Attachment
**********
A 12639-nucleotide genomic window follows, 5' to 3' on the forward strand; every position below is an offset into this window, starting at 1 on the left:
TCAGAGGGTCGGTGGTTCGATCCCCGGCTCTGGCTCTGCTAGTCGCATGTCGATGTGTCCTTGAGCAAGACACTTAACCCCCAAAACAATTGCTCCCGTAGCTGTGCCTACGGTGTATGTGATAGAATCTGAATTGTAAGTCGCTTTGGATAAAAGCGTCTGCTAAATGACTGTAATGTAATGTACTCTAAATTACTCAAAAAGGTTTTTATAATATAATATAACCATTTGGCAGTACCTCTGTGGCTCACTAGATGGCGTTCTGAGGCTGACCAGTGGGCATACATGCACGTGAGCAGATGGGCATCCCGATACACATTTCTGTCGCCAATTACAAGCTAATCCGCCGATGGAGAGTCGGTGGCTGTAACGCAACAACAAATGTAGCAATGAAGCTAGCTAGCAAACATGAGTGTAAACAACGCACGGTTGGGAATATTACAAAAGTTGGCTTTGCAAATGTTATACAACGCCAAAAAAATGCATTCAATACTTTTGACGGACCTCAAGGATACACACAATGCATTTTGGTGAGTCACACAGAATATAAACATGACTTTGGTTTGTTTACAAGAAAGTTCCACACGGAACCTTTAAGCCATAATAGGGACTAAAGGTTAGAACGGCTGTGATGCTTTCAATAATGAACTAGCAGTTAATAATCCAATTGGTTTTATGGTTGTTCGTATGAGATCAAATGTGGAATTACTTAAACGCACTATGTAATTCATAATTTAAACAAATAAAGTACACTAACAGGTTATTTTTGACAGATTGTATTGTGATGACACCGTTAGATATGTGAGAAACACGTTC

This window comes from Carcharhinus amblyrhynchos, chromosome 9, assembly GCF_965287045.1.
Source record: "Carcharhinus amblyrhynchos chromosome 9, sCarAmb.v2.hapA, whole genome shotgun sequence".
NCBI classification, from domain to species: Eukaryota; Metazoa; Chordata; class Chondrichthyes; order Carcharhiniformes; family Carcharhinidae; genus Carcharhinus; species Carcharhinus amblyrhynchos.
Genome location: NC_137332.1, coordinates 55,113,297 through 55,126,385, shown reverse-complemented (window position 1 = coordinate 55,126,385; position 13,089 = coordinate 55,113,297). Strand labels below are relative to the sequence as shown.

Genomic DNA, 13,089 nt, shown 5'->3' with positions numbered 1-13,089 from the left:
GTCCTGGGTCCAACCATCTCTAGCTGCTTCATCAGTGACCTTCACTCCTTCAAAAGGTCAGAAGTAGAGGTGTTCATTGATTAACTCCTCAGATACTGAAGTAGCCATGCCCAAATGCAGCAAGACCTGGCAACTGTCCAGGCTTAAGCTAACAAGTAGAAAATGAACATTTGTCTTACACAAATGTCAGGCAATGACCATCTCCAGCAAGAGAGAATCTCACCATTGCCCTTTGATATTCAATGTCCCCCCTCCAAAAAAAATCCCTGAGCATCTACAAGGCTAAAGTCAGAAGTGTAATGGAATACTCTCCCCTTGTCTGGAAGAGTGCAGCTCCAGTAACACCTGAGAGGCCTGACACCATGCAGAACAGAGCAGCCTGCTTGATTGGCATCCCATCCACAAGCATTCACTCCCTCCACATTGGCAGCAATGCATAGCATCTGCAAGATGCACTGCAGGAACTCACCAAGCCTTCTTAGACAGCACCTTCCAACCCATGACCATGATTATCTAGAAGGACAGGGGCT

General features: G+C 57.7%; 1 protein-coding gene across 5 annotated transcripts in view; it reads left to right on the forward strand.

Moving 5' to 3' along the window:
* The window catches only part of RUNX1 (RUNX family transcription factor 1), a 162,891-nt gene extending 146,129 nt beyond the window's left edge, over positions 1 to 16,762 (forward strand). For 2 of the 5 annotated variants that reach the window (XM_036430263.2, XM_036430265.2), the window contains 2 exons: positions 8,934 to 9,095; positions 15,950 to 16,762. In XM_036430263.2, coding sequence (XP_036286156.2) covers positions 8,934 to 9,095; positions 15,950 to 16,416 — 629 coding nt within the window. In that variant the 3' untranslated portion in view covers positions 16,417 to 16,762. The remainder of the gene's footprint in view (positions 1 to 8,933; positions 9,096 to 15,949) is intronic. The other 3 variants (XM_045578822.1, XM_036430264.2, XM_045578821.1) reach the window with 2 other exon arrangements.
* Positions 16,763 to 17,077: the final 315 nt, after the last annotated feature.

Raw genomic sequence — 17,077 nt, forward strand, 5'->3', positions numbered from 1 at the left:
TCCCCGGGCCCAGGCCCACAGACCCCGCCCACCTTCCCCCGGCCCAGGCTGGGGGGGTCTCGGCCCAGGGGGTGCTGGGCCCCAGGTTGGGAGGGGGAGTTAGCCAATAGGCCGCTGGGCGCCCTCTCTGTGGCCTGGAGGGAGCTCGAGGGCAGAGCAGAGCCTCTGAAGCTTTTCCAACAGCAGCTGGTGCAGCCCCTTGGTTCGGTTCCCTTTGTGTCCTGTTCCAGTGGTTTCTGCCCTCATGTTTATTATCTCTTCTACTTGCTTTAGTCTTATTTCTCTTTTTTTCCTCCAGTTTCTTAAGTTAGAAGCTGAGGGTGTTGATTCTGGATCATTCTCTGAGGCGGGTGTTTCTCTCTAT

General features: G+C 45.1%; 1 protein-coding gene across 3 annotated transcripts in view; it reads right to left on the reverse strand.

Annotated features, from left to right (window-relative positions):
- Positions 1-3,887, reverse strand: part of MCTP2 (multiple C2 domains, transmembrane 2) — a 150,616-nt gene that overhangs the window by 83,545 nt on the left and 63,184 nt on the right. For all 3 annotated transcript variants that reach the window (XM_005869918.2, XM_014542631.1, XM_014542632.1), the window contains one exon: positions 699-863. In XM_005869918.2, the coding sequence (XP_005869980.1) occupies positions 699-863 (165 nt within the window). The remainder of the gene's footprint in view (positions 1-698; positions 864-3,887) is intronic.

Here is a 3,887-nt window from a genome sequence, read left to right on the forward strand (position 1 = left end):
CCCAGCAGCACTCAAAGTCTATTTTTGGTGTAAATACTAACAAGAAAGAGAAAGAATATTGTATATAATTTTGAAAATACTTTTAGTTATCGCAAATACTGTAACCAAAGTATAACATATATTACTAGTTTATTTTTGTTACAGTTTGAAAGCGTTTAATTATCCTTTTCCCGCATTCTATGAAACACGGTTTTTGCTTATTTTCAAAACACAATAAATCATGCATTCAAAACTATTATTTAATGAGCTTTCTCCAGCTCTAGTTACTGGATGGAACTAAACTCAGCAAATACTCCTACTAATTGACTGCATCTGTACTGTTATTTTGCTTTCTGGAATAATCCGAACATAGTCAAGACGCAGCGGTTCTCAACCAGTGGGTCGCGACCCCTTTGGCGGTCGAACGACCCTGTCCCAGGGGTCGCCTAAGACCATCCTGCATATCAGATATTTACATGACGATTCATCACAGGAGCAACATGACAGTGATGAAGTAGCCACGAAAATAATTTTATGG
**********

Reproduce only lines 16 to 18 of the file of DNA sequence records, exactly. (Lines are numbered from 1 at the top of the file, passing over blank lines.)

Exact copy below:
Annotated features, from left to right (window-relative positions):
- Positions 1-3,887, reverse strand: part of MCTP2 (multiple C2 domains, transmembrane 2) — a 150,616-nt gene that overhangs the window by 83,545 nt on the left and 63,184 nt on the right. For all 3 annotated transcript variants that reach the window (XM_005869918.2, XM_014542631.1, XM_014542632.1), the window contains one exon: positions 699-863. In XM_005869918.2, the coding sequence (XP_005869980.1) occupies positions 699-863 (165 nt within the window). The remainder of the gene's footprint in view (positions 1-698; positions 864-3,887) is intronic.

Here is a 3,887-nt window from a genome sequence, read left to right on the forward strand (position 1 = left end):